The noble Lord, Lord Pannick, asked whether we should be able to designate overseas persons only if they hold assets in the United Kingdom. I have answered that. The asset-freezing regime not only freezes assets but prevents persons in the United Kingdom making payments to a designated person. That is why we need to be able to designate overseas persons, even if they do not hold funds in the UK, so that we can prevent people in the United Kingdom or UK persons overseas providing designated persons with funds.

In summary, we believe that Clause 2 does not limit the Treasury to designating only persons who are in the UK, and nor should it. While we have listened carefully to the noble Lord’s arguments today, on Report and in the exchanges that he has had with my noble friend, we are satisfied that the wording of Clause 2 as it stands is sufficiently clear in this regard. It does not make the provision extra-territorial. Clause 2 merely identifies those persons involved in terrorism whose assets persons in the UK cannot deal with and whom persons in the UK cannot assist by providing funds or economic resources.

For this reason, the Government cannot support the amendment, and I urge the noble and learned Lord to withdraw it.

My Lords, I am extremely grateful for that full response. The problem remains, I fear, the meaning of the word “person” in Clause 2. Somehow underlying the Minister’s reply is the idea that a Treasury Minister has a power to designate assets, but of course the power can designate only persons. The Minister dealt with that clearly in relation to the example of us suspecting a French terrorist; indeed, he gave the same answer as I did. The way that it is meant to work is as follows: if we suspect someone in France of being a terrorist, we approach the French authorities and ask them in the spirit of co-operation—as the Minister rightly says, that underlies all this—to look at this, and the French will agree. If they come back and say, “Yes, we think you’re right”, they will designate the terrorist in France. There is nothing wrong with that. That is what Regulation 1373 envisages. What it does not envisage is us, without consulting the French, simply designating a Frenchman resident in France. All the cases show that a general word such as “person” in this clause, whatever may have been the Government’s intention, does not mean—I respectfully suggest—what they think that it means.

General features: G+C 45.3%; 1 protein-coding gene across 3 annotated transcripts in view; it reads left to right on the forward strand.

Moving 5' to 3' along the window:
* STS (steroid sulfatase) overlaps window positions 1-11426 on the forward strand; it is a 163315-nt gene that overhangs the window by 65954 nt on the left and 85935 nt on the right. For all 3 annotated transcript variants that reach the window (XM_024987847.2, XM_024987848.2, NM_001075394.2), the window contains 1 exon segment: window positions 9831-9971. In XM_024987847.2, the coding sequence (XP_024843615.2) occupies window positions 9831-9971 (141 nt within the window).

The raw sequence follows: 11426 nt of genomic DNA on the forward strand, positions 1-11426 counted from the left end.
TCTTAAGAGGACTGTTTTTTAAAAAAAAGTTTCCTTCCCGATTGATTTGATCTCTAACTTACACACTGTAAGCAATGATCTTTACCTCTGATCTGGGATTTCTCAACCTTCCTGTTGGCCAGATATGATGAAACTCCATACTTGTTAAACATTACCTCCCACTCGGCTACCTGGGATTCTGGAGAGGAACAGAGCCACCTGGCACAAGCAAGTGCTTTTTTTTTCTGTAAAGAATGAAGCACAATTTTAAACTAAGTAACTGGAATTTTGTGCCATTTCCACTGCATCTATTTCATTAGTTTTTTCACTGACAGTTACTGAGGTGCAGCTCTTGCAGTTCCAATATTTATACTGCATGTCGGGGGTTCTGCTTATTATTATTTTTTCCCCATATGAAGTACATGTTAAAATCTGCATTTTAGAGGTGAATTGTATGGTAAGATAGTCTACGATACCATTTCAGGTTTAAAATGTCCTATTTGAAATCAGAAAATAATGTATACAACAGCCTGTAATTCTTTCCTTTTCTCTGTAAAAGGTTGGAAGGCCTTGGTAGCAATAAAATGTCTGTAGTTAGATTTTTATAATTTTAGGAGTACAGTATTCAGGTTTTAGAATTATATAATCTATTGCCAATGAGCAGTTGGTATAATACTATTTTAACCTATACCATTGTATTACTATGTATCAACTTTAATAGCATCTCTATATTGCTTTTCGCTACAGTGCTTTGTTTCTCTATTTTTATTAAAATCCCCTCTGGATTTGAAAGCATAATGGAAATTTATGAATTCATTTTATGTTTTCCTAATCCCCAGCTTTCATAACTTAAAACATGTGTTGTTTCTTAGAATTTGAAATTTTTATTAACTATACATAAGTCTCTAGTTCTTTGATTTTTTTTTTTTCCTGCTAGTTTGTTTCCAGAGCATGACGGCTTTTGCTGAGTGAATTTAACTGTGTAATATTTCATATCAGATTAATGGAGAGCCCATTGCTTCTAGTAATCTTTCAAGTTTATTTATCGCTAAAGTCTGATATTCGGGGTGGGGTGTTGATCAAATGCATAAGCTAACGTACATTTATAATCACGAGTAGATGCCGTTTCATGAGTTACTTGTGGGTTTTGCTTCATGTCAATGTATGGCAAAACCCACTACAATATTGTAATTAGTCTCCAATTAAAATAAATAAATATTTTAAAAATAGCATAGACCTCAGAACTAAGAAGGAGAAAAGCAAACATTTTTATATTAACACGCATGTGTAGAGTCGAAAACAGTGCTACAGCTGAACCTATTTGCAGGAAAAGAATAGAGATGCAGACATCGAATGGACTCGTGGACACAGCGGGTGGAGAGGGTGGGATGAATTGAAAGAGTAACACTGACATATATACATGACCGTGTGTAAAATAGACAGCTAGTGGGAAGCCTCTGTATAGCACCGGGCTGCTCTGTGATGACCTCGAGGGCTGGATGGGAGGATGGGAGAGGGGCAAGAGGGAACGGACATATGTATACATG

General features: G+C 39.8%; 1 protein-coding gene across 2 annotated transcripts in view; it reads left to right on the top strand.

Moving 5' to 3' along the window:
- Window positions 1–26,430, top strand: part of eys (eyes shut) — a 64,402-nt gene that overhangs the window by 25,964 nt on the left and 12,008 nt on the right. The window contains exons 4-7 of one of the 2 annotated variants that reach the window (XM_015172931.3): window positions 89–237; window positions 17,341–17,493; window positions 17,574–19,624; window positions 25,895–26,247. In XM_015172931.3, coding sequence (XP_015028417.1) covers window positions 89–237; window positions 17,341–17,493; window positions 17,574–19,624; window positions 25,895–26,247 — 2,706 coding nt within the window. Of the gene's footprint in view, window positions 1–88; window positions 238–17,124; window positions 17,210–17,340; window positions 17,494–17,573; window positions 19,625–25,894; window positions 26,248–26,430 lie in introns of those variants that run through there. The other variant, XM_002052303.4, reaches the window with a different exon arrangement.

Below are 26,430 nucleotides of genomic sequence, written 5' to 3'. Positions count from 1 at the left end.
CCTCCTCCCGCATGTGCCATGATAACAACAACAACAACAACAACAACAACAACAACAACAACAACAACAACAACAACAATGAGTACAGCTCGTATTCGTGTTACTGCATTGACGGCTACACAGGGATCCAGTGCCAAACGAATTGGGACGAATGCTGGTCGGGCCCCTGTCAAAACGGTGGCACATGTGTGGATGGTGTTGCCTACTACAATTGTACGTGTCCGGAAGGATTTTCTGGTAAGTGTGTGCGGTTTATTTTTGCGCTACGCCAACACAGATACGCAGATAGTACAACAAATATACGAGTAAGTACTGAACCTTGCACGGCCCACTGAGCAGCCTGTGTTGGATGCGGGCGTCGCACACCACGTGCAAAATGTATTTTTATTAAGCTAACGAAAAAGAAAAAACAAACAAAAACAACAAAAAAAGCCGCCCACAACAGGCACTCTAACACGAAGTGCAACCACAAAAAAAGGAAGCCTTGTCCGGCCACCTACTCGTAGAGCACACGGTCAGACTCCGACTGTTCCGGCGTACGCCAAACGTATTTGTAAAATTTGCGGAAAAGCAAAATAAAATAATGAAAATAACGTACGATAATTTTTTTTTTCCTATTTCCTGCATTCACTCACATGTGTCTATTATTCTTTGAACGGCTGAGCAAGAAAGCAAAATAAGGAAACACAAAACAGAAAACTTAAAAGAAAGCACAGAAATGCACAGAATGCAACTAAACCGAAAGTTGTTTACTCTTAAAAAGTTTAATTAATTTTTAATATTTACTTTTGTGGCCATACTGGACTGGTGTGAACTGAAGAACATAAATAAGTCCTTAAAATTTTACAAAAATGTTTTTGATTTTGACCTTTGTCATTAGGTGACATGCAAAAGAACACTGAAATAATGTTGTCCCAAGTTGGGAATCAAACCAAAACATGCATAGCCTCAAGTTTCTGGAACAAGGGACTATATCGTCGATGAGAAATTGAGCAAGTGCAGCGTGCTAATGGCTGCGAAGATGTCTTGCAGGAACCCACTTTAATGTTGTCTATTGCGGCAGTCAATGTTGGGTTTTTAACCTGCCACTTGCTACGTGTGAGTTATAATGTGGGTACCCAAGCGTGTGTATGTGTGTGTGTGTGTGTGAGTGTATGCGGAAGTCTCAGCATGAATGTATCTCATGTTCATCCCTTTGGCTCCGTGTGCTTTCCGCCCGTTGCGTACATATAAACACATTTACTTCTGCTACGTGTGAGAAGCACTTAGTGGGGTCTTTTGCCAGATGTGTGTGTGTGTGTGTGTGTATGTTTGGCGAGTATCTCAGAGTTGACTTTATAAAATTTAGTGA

I will look closely at what the Minister has said and, more important, I hope that others will look closely at what the Minister has said and what I have said. I hope that in due course they will reach what I believe to be the correct result, which would require only a small amendment to Clause 2. That having been said, I beg leave to withdraw the amendment.

Amendment 1 withdrawn.

Clause 23 : General power to disclose information

Amendment 2

Moved by

2: Clause 23, page 11, line 28, leave out “or Guernsey“ and insert “, Guernsey or the Isle of Man”

My Lords, I hope that this will be a little briefer. In Committee, I tabled, and this House accepted, a minor amendment to remove any doubt that disclosure of information obtained under Part 1 of the Bill to the law officers of Jersey or Guernsey is permitted. I said at the time that the ability to share this information is essential to the maintenance of an effective asset-freezing regime. The Government have tabled a further amendment to Clause 23 to make it clear that the disclosure of information obtained under Part 1 of the Bill can also be to the law officer of the Isle of Man. This is a minor amendment, which is intended to ensure that Clause 23 achieves its original intention. I hope that your Lordships will support me in making this technical amendment to the Bill.

Amendment 2 agreed.

A privilege amendment was made.

Bill passed and sent to the Commons.